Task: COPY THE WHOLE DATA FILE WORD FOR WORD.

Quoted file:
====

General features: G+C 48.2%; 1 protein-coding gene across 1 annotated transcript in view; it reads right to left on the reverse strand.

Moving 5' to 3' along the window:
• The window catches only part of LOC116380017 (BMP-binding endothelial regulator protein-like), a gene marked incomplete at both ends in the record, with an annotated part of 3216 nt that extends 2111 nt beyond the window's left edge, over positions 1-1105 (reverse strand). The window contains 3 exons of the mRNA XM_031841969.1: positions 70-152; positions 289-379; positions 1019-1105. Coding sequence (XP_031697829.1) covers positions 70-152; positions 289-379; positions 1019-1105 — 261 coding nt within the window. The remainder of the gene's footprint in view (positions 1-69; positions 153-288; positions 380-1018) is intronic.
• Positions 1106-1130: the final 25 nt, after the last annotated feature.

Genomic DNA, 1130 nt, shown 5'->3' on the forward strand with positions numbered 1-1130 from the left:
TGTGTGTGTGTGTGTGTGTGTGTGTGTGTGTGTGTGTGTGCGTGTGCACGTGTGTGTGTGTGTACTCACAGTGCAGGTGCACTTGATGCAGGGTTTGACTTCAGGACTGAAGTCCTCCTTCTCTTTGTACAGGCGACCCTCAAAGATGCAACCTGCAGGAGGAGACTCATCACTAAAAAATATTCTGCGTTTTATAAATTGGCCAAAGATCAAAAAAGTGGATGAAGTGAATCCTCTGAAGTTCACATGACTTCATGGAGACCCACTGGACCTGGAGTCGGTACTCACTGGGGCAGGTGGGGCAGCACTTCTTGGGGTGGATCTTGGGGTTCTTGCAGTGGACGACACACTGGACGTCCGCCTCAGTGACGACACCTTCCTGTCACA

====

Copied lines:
General features: G+C 48.2%; 1 protein-coding gene across 1 annotated transcript in view; it reads right to left on the reverse strand.

Moving 5' to 3' along the window:
• The window catches only part of LOC116380017 (BMP-binding endothelial regulator protein-like), a gene marked incomplete at both ends in the record, with an annotated part of 3216 nt that extends 2111 nt beyond the window's left edge, over positions 1-1105 (reverse strand). The window contains 3 exons of the mRNA XM_031841969.1: positions 70-152; positions 289-379; positions 1019-1105. Coding sequence (XP_031697829.1) covers positions 70-152; positions 289-379; positions 1019-1105 — 261 coding nt within the window. The remainder of the gene's footprint in view (positions 1-69; positions 153-288; positions 380-1018) is intronic.
• Positions 1106-1130: the final 25 nt, after the last annotated feature.

Genomic DNA, 1130 nt, shown 5'->3' on the forward strand with positions numbered 1-1130 from the left:
TGTGTGTGTGTGTGTGTGTGTGTGTGTGTGTGTGTGTGTGCGTGTGCACGTGTGTGTGTGTGTACTCACAGTGCAGGTGCACTTGATGCAGGGTTTGACTTCAGGACTGAAGTCCTCCTTCTCTTTGTACAGGCGACCCTCAAAGATGCAACCTGCAGGAGGAGACTCATCACTAAAAAATATTCTGCGTTTTATAAATTGGCCAAAGATCAAAAAAGTGGATGAAGTGAATCCTCTGAAGTTCACATGACTTCATGGAGACCCACTGGACCTGGAGTCGGTACTCACTGGGGCAGGTGGGGCAGCACTTCTTGGGGTGGATCTTGGGGTTCTTGCAGTGGACGACACACTGGACGTCCGCCTCAGTGACGACACCTTCCTGTCACA